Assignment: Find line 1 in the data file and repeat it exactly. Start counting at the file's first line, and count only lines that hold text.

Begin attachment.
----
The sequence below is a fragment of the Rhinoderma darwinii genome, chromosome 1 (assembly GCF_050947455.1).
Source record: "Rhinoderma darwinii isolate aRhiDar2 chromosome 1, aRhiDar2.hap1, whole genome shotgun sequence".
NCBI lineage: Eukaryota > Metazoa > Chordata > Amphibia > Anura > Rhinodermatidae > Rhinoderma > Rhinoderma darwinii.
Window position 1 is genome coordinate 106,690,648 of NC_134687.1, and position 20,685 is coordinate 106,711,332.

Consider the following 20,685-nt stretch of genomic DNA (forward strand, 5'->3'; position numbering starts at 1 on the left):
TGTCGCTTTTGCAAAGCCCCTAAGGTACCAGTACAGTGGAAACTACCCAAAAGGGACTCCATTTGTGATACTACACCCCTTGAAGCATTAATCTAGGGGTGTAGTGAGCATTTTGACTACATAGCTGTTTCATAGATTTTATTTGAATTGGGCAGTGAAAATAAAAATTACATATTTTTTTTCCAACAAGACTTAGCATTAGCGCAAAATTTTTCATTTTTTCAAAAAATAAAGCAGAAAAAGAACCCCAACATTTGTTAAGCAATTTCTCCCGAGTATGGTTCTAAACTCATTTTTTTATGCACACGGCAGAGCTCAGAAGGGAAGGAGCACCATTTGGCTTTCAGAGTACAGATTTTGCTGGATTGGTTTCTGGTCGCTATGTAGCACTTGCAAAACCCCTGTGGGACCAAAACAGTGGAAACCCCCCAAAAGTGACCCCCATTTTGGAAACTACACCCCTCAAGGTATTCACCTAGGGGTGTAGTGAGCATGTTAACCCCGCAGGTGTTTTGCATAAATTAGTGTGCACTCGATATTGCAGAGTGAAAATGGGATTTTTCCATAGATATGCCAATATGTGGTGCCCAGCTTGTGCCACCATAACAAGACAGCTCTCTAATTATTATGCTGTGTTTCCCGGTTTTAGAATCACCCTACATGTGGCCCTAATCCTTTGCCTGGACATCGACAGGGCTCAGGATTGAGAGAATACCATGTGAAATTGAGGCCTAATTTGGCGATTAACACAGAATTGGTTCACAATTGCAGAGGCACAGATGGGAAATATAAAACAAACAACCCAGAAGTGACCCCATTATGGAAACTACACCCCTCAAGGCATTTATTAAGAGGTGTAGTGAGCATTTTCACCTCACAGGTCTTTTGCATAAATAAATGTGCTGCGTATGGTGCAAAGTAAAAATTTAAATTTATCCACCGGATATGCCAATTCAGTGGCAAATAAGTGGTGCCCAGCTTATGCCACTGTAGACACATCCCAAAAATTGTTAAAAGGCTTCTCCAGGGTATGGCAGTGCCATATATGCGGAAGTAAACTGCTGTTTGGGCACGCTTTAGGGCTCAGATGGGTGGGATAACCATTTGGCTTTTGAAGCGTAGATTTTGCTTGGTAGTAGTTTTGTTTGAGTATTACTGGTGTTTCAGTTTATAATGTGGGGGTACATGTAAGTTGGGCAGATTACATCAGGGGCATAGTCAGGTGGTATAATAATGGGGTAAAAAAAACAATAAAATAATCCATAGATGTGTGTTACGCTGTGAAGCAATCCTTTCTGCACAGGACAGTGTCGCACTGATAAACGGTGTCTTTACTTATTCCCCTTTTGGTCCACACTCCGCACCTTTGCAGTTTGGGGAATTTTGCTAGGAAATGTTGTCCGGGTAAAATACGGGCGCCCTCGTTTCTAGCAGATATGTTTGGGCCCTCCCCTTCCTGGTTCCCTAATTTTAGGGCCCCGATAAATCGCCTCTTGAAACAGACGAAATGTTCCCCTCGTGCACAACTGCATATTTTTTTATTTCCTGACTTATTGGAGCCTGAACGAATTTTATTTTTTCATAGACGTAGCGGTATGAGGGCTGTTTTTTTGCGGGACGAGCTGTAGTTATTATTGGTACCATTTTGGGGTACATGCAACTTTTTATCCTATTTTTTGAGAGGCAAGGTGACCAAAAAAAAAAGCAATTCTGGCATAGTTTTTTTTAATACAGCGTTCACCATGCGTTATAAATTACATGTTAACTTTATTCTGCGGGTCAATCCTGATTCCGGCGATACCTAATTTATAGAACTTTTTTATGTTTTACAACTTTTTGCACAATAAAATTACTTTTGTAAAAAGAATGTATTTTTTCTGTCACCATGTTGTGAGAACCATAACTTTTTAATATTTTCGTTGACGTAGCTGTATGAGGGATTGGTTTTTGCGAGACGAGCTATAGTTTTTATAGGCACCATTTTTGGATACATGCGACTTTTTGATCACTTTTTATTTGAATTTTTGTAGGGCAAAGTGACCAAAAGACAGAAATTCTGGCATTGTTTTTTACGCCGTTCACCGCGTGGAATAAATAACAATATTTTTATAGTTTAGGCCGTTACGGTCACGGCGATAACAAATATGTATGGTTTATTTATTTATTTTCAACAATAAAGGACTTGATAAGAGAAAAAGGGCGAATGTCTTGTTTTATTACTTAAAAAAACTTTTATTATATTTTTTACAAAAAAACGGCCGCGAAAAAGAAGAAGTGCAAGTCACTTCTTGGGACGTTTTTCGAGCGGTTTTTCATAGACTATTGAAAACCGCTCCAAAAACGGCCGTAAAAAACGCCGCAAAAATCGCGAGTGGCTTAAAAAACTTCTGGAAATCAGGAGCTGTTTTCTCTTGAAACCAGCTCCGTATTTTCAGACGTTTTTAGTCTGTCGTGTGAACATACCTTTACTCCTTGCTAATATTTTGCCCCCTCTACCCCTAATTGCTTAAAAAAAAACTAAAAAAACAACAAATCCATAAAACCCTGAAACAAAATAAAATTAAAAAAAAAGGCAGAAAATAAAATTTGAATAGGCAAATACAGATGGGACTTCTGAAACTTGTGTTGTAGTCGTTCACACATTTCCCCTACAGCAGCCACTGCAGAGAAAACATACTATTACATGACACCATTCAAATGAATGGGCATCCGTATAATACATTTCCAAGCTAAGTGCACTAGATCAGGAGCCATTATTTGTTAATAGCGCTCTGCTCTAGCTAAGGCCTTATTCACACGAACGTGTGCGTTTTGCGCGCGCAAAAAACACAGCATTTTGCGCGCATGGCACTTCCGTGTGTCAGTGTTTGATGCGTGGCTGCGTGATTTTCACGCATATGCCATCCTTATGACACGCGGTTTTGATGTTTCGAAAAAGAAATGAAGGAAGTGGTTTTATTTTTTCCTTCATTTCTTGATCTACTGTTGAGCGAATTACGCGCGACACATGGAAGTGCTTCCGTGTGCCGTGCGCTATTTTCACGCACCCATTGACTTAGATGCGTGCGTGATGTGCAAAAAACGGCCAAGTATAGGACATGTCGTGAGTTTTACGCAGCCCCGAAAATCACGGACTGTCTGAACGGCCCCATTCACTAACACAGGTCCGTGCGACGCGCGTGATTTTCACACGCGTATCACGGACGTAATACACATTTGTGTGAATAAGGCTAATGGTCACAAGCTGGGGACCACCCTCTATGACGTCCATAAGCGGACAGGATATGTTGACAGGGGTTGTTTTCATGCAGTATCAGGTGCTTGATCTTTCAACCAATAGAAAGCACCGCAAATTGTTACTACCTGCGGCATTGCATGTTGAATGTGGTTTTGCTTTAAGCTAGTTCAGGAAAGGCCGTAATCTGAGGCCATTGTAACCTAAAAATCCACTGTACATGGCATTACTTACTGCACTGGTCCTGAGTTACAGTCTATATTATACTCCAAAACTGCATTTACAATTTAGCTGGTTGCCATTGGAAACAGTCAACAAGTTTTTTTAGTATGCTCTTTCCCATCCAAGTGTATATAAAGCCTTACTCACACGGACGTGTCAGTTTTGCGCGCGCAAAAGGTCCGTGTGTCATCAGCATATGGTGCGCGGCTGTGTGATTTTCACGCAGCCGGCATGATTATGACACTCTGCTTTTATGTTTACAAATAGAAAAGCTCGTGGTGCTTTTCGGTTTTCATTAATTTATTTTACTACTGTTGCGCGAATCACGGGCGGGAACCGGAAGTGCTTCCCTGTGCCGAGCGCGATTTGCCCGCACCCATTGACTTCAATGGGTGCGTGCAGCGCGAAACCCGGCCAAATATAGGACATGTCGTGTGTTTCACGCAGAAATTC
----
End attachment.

The sequence below is a fragment of the Rhinoderma darwinii genome, chromosome 1 (assembly GCF_050947455.1).